Roadside weed is found to halt the spread of breast cancer

'Cinderella of the medicinal plant world': Roadside weed is found to halt the spread of breast cancer without damaging healthy cells Researchers treated the weed Arabidopsis thaliana with a chemical in jasmine  This forced the plant to pump out a lot of hormones and these were tested  Leaves of the plant were incubated alongside cell cultures of breast cancer  Found the leaves killed the cancerous cells and left healthy cells untouched  

By Joe Pinkstone For Mailonline

Published: 09:51 GMT, 30 October 2020 | Updated: 09:51 GMT, 30 October 2020

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A roadside weed with white flowers which was thought to be boring and medically useless is able to kill breast cancer cells while leaving normal cells untouched. 

Thale cress, also known by its scientific name Arabidopsis thaliana, is an unassuming member of the cabbage family that grows to around eight inches tall. 

Experiments in a lab found its leaves, when treated with a plant hormone found in jasmine, successfully killed the cancer. 

The exact way it does this is unknown, but the study also found that while killing the dangerous cancerous cells, healthy tissues are left untouched.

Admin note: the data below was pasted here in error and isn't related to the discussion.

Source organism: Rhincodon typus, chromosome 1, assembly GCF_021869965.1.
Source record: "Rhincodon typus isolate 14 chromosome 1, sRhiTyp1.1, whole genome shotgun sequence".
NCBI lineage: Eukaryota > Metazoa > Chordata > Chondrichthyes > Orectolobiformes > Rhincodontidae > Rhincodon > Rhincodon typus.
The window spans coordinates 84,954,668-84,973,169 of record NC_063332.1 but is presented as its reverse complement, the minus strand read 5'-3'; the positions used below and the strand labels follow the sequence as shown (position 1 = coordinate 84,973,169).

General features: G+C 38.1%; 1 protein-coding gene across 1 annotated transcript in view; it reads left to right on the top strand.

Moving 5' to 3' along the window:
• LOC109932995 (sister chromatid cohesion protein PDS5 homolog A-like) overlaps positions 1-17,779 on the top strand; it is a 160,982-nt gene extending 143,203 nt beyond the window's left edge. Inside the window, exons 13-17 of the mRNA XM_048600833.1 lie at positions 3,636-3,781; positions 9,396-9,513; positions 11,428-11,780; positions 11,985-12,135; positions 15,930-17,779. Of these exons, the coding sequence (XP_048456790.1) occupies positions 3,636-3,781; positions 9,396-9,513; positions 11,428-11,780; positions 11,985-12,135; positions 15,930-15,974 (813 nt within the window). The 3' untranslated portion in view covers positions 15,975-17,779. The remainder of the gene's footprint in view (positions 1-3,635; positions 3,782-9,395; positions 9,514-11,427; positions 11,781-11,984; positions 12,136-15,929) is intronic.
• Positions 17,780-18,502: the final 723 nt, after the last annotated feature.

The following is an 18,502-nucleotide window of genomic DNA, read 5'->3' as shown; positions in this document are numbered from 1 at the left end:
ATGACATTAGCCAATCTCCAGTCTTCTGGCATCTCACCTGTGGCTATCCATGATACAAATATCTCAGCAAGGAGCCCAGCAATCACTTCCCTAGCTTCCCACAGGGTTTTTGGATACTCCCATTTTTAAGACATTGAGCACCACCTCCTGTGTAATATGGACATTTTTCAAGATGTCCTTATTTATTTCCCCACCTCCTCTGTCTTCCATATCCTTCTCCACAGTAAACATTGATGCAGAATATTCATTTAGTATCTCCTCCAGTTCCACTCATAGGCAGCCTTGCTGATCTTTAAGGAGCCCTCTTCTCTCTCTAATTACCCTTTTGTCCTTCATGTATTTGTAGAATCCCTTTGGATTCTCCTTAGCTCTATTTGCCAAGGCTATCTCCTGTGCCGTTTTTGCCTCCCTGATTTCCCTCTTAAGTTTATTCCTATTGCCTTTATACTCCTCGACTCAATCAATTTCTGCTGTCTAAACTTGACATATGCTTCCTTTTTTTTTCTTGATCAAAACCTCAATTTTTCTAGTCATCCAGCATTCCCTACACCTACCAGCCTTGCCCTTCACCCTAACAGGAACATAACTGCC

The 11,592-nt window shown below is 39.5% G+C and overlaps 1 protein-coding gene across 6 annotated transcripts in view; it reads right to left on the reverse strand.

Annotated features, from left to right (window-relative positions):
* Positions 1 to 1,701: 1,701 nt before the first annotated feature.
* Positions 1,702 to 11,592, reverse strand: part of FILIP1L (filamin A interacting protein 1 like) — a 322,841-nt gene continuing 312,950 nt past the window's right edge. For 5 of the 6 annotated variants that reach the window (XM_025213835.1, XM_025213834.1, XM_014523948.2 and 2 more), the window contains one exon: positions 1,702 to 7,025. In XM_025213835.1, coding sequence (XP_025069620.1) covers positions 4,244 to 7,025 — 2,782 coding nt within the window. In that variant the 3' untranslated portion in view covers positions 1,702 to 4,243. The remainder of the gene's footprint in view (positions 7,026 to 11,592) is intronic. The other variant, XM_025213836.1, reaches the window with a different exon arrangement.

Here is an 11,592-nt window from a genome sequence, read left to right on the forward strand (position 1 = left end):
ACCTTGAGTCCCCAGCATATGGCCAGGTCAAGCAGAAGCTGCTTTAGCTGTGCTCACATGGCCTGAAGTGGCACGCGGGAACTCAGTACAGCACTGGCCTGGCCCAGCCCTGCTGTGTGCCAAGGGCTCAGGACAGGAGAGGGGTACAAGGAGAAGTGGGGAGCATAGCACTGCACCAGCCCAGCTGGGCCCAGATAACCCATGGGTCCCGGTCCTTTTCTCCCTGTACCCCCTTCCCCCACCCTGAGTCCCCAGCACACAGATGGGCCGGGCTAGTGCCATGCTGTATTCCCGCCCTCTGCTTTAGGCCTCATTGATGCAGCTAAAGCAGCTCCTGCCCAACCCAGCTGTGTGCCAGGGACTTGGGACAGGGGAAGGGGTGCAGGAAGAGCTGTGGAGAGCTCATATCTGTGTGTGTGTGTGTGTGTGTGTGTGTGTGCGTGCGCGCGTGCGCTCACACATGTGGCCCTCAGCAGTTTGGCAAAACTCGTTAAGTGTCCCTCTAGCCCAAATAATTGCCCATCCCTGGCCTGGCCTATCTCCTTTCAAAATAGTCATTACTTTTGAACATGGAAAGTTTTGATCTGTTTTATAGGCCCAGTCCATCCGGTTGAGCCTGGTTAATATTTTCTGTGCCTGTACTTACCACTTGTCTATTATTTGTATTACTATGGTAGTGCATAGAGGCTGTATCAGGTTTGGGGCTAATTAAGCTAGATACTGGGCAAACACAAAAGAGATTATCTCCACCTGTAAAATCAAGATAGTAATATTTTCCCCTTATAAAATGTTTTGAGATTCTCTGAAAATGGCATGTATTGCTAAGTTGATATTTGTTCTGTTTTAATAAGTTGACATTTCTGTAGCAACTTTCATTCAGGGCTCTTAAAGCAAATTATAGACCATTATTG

Dr Alessandra Devoto, the biologist leading the project, is hopeful this could lead to better chemotherapy treatments with fewer side effects. 

Breast cancer directly affects one in eight women in the UK, most over the age of 50. 

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A small weed with white flowers which was thought to be boring and medically useless is able to kill breast cancer cells while leaving normal cells untouched. Thale cress, also known by its scientific name Arabidopsis thaliana, is an unassuming member of the cabbage family

A small weed with white flowers which was thought to be boring and medically useless is able to kill breast cancer cells while leaving normal cells untouched. Thale cress, also known by its scientific name Arabidopsis thaliana, is an unassuming member of the cabbage family

Arabidopsis is a very simple planet and for centuries scientists have disregarded it when looking for herbal remedies to human diseases. 

As a result, its only contribution to the scientific world so far has been as a 'model organism', used in experiments to see how plants as a whole react to certain chemicals or conditions. 

For example, an Arabidopsis plant was sent to the far side of the moon via the Chinese Chang'e-4 lander to see how microgravity affects plant growth.    

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